PITCH Scotland 2022: The Report

PITCH Scotland have achieved an impressive amount in a short space of time and it’s clear they’re only just getting started

Feature by Anita Bhadani | 07 Sep 2022

PITCH Scotland – Scotland’s conference of hip-hop and underground culture – returns for its second year, and for its first-time running hybrid online and in-person in Glasgow. Across the last Saturday of August, a variety of events take place across St. Luke’s, BAaD, Many Studios and The Space – from live dance performances and spoken word, to panel discussions on the successes and future of Scotland’s hip-hop and music scene. 

The Skinny makes its way down to catch some of the events on offer. Entering St. Luke’s, we catch a live performance, The Evolution of Hip Hop by dance group THREE60. With considerable skill and artistry, the young dancers pay brilliant homage to the roots and contemporary expression of hip-hop, showcasing the wide diversity of styles and movement across eras. 

Interspersed with the dance, Divine Tasinda talks us through the historical and contemporary significance of hip-hop as resistance and expression – tracing its roots through various forms of African movement, to its formation as a movement in communities of African Americans in 1970’s New York City.  “Movement, dance, hip-hop – from rap to the dance styles, to the graffiti to the DJs – a lot of it comes from pain. Which is something we never want to look at because it may take the beauty of something, or we look at the fun side of it and we don’t look at the deep side of it or the spiritual side of it”, she tells us. 

“They started developing the styles to express themselves, to find a place where they can speak the things they felt within that they couldn’t speak. A platform that sees them for who they are, not who they think they should be.”

Also at St. Luke’s, a gallery of images from the hip-hop scene in Scotland across the years, curated by artists Shelltoe Mel and Mobolaji Agoro is on display. The images chosen encapsulate the life and vibrancy flourishing across Scotland’s hip-hop scene, through underground performances to art and dance. These sit near a wide variety of trade stands from organisations like the SAMAs (Scottish Alternative Music Awards) to Creative Scotland and the Musician’s Union – available on the day for one-on-one slots – providing opportunities for emerging talent within the scene to make essential connections with industry insiders.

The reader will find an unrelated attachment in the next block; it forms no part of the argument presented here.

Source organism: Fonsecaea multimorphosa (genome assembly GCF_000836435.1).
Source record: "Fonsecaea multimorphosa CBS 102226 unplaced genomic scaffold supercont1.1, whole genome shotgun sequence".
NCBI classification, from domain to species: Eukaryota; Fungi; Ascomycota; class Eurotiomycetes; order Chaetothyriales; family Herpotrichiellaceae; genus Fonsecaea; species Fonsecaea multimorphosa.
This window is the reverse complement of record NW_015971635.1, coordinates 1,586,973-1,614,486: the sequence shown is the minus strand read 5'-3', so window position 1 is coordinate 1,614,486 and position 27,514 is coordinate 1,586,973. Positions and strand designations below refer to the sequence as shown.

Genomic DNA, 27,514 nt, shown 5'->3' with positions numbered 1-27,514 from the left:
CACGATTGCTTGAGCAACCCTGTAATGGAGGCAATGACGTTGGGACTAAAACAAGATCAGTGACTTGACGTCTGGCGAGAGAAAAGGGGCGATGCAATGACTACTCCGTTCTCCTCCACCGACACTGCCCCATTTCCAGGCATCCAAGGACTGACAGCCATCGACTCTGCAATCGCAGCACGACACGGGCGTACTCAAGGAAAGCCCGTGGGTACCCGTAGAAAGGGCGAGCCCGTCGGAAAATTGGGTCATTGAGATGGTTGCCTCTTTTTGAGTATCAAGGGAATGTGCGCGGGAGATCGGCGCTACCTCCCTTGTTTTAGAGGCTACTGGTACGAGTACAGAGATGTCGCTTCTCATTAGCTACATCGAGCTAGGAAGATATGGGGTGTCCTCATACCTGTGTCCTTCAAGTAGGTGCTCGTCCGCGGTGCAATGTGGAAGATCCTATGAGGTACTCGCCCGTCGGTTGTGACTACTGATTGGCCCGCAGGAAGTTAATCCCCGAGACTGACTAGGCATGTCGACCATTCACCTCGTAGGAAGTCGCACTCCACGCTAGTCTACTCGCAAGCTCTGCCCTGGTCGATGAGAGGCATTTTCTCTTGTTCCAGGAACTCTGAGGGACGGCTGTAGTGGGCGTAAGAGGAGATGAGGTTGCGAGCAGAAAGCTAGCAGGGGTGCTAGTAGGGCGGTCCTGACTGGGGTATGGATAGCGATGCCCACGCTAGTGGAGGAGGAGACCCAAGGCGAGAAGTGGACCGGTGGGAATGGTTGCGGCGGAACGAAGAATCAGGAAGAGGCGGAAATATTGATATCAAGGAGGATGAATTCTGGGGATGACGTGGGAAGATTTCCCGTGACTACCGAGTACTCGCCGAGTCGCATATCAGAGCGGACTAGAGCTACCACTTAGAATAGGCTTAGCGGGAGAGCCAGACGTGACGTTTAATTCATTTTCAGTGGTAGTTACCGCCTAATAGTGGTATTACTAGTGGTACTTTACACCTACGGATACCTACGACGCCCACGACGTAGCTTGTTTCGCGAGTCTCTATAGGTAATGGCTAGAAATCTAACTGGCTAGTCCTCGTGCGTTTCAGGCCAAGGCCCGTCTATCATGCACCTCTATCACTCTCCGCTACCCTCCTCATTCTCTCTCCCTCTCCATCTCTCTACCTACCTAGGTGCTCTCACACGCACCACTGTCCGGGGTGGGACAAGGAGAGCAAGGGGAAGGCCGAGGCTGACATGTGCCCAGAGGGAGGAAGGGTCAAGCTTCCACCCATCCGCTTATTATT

The commitment to creating opportunities for young people and emerging artists is clear throughout the curated events in this year’s programme;  elsewhere at venue The Space, free workshops for 16- to 21-year-olds on rap and music production take place, providing, for some participants, their first foray into creating their own music. This is also evident in the wide array of talks and panel discussions on offer, which strike a balance between exploring the historical and cultural significance of hip-hop (Mic Talk: What Hip Hop from Scotland Means to You) to the practicalities of making it as an artist (Exploring and Understanding Funding). 

Bee Asha performs in an outside courtyard; a staircase is visible behind.
Image: Bee Asha performing at PITCH Scotland, 27 Aug by Keep It Creative

Later, a particular highlight is found in live spoken word performances at BAaD's Outdoor Yard, featuring Bee Asha, Fiyin Fakunle and Texture. Raw, immersive and captivating, they speak, sing and rap on themes from living through and surviving the aftermath of violence, to mediations on the nature of autonomy, to even the extraterrestrial. It's a welcome nod to the centrality that the power of spoken word has always played within legacies of hip-hop from inception to present day.

Rounding off the day’s events, a live showcase takes place at St. Luke’s, featuring some of the most exciting names making waves in the Scottish and UK hip-hop scene today – from AiiTee to LOTOS and Mace the Great. 

The wealth of emerging and established talent present here and across PITCH Scotland shows clearly that Scotland’s hip-hop scene is thriving, and it’s especially exciting to see new structures being put in place to support young upcoming talent here today. In only its second year, PITCH Scotland have achieved an impressive amount – and it’s clear that they’re only just getting started.

PITCH Scotland took place across various venues in Glasgow on 27 August; for up-to-date news from PITCH Scotland keep an eye on their website: pitchscotland.com